Thymus development is a complicated process that includes highly dynamic morphological changes and reciprocal tissue interactions between endoderm-derived epithelial cells of the anterior foregut and neural crest-derived mesenchymal cells. We generated and characterized a Tbx1-AmCyan1 reporter transgenic mouse to visualize thymus precursor cells during early embryonic development. In transgenic embryos, AmCyan1 fluorescence was specifically detected in the endoderm of the developing 3rd and 4th pharyngeal pouches and later in thymus epithelium until E14.5. Cells expressing AmCyan1 that were isolated based on AmCyan1 fluorescence expressed endodermal, thymic, and parathyroid markers, but they did not express neural crest or endothelial markers; these findings indicated that this transgenic mouse strain could be used to collect thymic or parathyroid precursor cells or both. We also showed that in nude mice, which exhibit defects in thymus development, the thymus precursors were clearly labeled with AmCyan1. In summary, these AmCyan1-fluorescent transgenic mice are useful for investigating early thymus development.
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http://dx.doi.org/10.1007/s11248-012-9664-5DOI Listing
June 2013

The regulation of endogenous retinoic acid level through CYP26B1 is required for elevation of palatal shelves.

Dev Dyn 2012 Nov 25;241(11):1744-56. Epub 2012 Sep 25.

Department of Anatomy and Developmental Biology, Graduate School of Medicine, Kyoto University, Kyoto, Japan.

Background: In previous studies, we investigated the effects of excess retinoic acid (RA) during palatogenesis by RA administration to pregnant mice. In the present study, we deleted Cyp26b1, one of the RA-degrading enzymes, to further study the effects of excess RA in the normal developing palate and to understand how endogenous levels of RA are regulated.

Results: Excess RA, due to the absence of Cyp26b1, targets cells in the bend region of the palatal shelves and inhibits their horizontal elevation, leading to cleft palate. An organ culture of Cyp26b1-/- palatal shelves after tongue removal did not rescue the impaired elevation of the palatal shelves. The expression of Fgf10, Bmp2, and Tbx1, important molecules in palatal development, was down-regulated. Cell proliferation was decreased in the bend region of palatal shelves. Tongue muscles were hypoplastic and/or missing in Cyp26b1-/- mice.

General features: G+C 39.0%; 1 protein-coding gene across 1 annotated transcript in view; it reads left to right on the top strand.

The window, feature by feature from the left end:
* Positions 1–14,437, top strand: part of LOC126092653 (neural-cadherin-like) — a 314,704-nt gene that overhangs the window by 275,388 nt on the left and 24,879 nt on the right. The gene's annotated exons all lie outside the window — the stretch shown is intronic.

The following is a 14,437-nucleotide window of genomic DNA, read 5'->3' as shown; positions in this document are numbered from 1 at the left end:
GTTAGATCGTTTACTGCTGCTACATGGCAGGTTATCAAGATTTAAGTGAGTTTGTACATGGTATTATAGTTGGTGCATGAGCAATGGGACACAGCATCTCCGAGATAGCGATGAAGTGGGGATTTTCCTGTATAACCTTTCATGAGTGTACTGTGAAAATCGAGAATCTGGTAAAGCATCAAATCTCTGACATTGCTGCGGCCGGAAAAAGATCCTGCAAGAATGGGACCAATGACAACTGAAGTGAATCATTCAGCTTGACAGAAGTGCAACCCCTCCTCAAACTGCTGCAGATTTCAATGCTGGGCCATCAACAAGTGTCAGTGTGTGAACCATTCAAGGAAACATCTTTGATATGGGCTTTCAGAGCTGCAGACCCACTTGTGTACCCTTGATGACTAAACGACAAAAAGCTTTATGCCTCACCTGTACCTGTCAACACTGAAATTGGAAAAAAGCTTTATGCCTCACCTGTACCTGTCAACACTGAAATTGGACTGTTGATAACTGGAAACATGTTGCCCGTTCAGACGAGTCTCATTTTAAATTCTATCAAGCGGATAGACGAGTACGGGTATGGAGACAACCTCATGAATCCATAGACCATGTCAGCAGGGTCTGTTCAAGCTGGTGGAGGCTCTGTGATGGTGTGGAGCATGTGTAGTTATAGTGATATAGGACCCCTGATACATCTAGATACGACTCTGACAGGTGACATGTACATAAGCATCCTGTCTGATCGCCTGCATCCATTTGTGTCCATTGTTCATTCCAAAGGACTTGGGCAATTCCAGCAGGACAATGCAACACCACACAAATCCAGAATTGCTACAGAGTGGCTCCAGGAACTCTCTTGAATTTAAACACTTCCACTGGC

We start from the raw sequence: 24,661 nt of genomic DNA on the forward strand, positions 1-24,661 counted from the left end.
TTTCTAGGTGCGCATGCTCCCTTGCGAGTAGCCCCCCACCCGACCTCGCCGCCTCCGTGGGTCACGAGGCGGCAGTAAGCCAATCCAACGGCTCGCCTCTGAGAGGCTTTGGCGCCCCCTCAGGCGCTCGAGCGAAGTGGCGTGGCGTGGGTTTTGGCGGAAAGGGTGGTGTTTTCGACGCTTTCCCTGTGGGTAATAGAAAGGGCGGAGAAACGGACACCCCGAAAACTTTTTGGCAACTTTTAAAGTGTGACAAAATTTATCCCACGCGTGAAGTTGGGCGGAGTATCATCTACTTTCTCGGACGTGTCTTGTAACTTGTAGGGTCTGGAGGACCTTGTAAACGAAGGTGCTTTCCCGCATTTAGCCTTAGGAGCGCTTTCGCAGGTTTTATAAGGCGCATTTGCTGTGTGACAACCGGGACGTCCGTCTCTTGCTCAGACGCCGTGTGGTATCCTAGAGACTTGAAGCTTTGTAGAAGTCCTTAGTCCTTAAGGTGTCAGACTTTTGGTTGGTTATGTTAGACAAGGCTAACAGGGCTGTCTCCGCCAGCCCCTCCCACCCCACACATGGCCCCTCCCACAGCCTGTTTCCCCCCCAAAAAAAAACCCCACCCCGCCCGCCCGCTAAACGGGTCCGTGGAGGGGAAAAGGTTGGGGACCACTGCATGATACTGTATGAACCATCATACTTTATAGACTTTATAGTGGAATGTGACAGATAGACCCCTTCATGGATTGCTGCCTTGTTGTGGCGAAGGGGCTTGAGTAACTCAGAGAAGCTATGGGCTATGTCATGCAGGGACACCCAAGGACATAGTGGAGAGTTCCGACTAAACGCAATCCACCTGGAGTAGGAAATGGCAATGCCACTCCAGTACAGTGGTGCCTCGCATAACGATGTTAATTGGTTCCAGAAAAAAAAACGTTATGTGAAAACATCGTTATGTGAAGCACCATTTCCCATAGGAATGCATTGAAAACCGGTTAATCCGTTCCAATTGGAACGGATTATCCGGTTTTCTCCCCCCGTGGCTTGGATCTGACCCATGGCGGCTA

Conclusions: We demonstrated that CYP26B1 is essential during palatogenesis. Excess RA due to the lack of Cyp26b1 suppresses the expression of key regulators of palate development in the bend region, resulting in a failure in the horizontal elevation of the palatal shelves. The regulation of RA signaling through CYP26B1 is also necessary for the development of tongue musculature and for tongue depression.
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http://dx.doi.org/10.1002/dvdy.23862DOI Listing
November 2012

Screening of natural medicines that efficiently activate neurite outgrowth in PC12 cells in C2C12-cultured medium.

Biomed Res 2012 Feb;33(1):25-33

Department of Biochemistry, Hamamatsu University School of Medicine, 1-20-1 Handa-yama, Hamamatsu 431-3192, Japan.

We have studied the effects of natural medicines on neurite outgrowth in PC12D cells in a cultured medium of C2C12 cells. Derived from mouse myoblasts, the C2C12 cells secrete neurotrophic factors including nerve growth factor (NGF), brain-derived neurotrophic factor (BDNF) and neurotrophin-3 (NT-3). The secretion of these neurotrophins from C2C12 cells stimulate neurite outgrowth in PC12D cells. We have screened a total of 120 samples and found five natural medicines: Trichosanthes Root, Asiasarum Root, Lycium Bark, Sinomenium Stem, and Dictamni radicis Cortex, that enhance the activity of C2C12-cultured medium to stimulate neurite outgrowth in PC12D cells. These natural medicines promoted not only neurite outgrowth but also stabilized the neurite formation in PC12D cells for several days. RT-PCR analysis showed that NGF was significantly increased with Trichosanthes and Lycium Bark. However, BDNF was slightly decreased with Lycium Bark, Sinomenium Stem, and Dictamni radicis Cortex. NT-3 was increased slightly by all of these natural medicines except Sinomenium Stem. All these five natural medicines significantly increased the number and length of neurites in PC12D cells in co-culture with C2C12 cells.